Eventually, one flight of stairs really took it out of me, and I semi-collapsed onto a rock at the top. My head was pounding, my lungs were burning and my legs felt like rubber. Ash told me later that I was completely pale, and they were all quite worried about me. I had to stop for quite some time to regain some feeling of normalcy, but I was determined to continue on (after all, as comfy as my rock was, I couldn’t sleep there for the night!).

First sight of Dingboche on Everest Base Camp Trek
The best sight I’d seen all day – finally reaching Dingboche!

The last 40 minutes were a hard slog, and I was so relieved when we rounded a corner and Dingboche came into sight. We checked into our teahouse, the Hotel Family and I spent some time having a wet wipe bath, changing into some warm comfy clothes and consuming some M&Ms (seriously, sugar will be your saviour on this trek!) until I felt human and ready to face the world again. Our room was adorable with a colourful mandala painted on the ceiling and stunning views out the window of Ama Dablam. We also had an attached toilet – something that I definitely didn’t expect to see this high up!

Our room at the Hotel Family on the Everest Base Camp Trek
Our cute and colourful room at the Hotel Family in Dingboche

We headed into the teahouse dining room to relax and have a hot drink. Deepak was there, and as soon as I walked in he came over to check that I was feeling ok. Soon it was time to order dinner, and Deepak was asking again how I was feeling. I told him that I felt much better than I had earlier, not much headache or anything like that. Regardless, Deepak recommended that I have garlic soup for dinner, as the Nepalese believe that it helps with altitude sickness. Not one to go against the local knowledge (after all, that’s what we hired a guide for!), I agreed and ordered the garlic soup, even though it sounded less than appetising. Surprisingly, it was much more delicious than I expected, and I managed to polish off the entire bowl under Deepak’s watchful eye.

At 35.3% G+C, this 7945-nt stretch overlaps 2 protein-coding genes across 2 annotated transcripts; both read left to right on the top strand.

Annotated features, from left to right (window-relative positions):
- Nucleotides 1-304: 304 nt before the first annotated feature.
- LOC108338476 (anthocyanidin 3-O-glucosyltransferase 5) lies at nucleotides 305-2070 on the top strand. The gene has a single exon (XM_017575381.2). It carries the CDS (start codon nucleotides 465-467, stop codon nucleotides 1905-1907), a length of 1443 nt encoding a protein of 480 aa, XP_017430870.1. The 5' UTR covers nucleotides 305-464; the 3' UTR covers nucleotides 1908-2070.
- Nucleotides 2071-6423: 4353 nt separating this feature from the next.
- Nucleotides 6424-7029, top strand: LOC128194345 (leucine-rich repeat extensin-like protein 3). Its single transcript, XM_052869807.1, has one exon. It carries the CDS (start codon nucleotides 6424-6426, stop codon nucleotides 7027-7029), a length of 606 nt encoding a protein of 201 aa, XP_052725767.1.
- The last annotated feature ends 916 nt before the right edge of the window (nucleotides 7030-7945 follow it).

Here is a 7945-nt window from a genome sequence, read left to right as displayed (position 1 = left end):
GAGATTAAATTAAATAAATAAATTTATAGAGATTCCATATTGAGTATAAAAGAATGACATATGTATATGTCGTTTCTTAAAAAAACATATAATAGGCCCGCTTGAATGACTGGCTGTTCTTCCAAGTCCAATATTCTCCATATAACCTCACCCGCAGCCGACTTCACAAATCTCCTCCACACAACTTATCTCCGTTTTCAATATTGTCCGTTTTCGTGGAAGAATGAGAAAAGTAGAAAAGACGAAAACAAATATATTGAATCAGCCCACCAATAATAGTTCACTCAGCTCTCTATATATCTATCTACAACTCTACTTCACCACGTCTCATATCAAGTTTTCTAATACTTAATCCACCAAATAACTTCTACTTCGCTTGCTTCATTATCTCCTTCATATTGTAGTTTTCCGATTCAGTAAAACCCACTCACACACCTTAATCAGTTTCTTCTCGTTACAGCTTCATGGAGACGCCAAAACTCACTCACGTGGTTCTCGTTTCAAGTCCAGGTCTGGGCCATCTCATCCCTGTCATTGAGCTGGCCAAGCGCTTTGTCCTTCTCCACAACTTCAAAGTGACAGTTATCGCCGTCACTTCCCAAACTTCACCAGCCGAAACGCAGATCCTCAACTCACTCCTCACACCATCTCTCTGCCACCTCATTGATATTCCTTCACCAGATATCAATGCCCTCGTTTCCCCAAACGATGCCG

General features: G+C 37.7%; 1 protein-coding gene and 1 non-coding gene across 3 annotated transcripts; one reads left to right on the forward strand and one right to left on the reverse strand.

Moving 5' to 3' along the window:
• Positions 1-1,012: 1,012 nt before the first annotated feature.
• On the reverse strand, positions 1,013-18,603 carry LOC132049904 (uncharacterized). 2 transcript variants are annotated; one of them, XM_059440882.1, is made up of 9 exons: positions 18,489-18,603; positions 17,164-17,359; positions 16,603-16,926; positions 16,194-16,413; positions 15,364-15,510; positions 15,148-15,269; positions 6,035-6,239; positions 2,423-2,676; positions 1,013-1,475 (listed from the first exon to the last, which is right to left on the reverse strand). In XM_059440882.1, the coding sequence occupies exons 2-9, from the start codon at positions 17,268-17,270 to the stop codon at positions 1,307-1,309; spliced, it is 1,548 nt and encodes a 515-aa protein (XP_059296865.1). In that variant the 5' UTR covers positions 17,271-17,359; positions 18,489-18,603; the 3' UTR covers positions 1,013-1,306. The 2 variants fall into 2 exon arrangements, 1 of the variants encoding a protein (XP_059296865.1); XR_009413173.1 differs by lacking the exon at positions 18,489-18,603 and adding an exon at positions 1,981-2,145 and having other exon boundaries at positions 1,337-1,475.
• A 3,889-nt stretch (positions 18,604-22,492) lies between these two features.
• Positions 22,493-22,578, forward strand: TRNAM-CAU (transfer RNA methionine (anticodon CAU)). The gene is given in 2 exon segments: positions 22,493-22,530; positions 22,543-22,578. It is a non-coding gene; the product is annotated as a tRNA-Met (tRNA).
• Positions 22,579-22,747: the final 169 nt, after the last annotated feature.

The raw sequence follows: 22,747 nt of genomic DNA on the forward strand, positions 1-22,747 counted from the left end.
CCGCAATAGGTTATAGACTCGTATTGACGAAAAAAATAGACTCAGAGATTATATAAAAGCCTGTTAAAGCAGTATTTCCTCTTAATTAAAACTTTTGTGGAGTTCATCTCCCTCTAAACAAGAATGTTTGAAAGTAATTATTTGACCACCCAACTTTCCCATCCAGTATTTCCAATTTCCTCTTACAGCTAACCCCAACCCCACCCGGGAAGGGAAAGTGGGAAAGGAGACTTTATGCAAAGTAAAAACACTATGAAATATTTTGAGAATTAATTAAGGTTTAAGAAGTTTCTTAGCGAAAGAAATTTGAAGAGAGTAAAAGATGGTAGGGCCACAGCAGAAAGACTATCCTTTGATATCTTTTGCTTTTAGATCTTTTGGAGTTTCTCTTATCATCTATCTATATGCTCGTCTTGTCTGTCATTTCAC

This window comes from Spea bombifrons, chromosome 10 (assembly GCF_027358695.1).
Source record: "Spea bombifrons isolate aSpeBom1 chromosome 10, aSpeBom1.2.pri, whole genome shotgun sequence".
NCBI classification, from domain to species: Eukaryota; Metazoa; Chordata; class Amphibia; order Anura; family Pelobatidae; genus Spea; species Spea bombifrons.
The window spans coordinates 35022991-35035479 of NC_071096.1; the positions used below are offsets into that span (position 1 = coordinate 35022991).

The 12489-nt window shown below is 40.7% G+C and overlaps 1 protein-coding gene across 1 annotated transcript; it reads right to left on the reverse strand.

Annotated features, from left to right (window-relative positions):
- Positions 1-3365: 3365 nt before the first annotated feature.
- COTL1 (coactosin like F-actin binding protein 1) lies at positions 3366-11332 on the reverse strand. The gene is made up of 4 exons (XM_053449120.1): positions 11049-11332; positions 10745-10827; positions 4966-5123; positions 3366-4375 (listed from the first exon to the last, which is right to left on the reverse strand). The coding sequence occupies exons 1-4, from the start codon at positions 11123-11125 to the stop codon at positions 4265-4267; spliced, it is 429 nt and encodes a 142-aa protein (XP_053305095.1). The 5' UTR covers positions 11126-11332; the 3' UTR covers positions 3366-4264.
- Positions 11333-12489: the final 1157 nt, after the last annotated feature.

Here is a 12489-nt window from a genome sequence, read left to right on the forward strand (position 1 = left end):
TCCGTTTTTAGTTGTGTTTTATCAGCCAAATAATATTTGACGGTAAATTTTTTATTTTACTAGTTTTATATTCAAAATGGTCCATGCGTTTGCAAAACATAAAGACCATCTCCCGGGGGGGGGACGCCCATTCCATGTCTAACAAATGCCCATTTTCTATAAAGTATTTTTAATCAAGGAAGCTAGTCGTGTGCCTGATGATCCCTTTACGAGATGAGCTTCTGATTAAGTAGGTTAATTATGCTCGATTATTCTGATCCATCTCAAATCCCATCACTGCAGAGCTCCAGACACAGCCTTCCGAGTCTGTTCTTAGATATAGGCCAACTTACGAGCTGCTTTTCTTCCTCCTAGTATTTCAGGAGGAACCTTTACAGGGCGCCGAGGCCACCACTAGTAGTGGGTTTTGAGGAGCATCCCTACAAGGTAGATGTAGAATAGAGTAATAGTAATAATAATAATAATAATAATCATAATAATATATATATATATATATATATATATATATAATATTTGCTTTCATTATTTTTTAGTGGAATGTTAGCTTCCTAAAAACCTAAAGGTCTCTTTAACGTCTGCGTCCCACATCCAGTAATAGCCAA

It had been a rough day, with both Danielle and I not feeling the best, so we headed off to get an early night not too long after dinner. Luckily, we were set for a slightly easier day tomorrow, with an acclimatisation day and local hike around Dingboche scheduled. After our “easy” acclimatisation hike in Namche though, I was still mentally preparing myself for another tough day!

Have you ever been to high altitude? How did you find it?

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8 Replies to “Everest Base Camp Trek Day 5 Part 2 – Tengboche to Dingboche”

  1. Really enjoy following your trek. Having done a little high walking I can feel your pain. It is just a long, slow plod.

    1. Thanks for reading guys! It really is a long slow plod, there’s no other way to describe it!

  2. I had altitude sickness on the first day of climbing Kilimanjaro. Luckily that passed and I was okay the rest of the way up. Best of luck! I really enjoy reading about your climb.

    1. Altitude symptoms are the worst, i was so happy when it passed. Thanks for reading Andrea!

  3. Definitely going to go back and read all of your previous posts! Trekking to Everest Base Camp is high on my bucket list. Can’t wait to read more and follow you on your journey! http://nomoneywilltravel.com

    1. Thanks for reading Andrea! You should definitely do Everest Base Camp, it’s a magical experience. Super tough, but well worth it.

  4. I’m really enjoying your Everest posts and following along on your journey! Sorry to hear about the altitude sickness…that must have been quite the challenge! I’m glad you kept on going along and made it to your destination 🙂 Thanks for joining us for #WeekendWanderlust!

    1. Thanks Lauren! It was a massive challenge, but all well worth it in the end 🙂